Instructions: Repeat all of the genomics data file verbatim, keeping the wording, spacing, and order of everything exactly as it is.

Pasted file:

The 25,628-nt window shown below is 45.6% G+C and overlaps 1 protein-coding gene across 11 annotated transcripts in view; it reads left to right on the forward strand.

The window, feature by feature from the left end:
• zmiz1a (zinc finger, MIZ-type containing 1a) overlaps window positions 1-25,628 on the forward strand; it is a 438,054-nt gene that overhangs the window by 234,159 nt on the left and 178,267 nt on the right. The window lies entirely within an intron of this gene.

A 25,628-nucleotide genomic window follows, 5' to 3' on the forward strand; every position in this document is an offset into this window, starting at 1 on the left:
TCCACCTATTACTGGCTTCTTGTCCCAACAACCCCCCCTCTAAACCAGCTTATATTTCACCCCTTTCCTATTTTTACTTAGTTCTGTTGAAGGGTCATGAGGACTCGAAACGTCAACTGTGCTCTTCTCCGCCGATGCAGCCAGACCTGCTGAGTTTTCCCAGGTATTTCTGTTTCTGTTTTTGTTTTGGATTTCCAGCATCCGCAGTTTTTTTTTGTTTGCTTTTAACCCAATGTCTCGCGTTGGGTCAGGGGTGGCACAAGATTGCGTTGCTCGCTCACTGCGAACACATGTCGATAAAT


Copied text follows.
The 25,628-nt window shown below is 45.6% G+C and overlaps 1 protein-coding gene across 11 annotated transcripts in view; it reads left to right on the forward strand.

The window, feature by feature from the left end:
• zmiz1a (zinc finger, MIZ-type containing 1a) overlaps window positions 1-25,628 on the forward strand; it is a 438,054-nt gene that overhangs the window by 234,159 nt on the left and 178,267 nt on the right. The window lies entirely within an intron of this gene.

A 25,628-nucleotide genomic window follows, 5' to 3' on the forward strand; every position in this document is an offset into this window, starting at 1 on the left:
TCCACCTATTACTGGCTTCTTGTCCCAACAACCCCCCCTCTAAACCAGCTTATATTTCACCCCTTTCCTATTTTTACTTAGTTCTGTTGAAGGGTCATGAGGACTCGAAACGTCAACTGTGCTCTTCTCCGCCGATGCAGCCAGACCTGCTGAGTTTTCCCAGGTATTTCTGTTTCTGTTTTTGTTTTGGATTTCCAGCATCCGCAGTTTTTTTTTGTTTGCTTTTAACCCAATGTCTCGCGTTGGGTCAGGGGTGGCACAAGATTGCGTTGCTCGCTCACTGCGAACACATGTCGATAAAT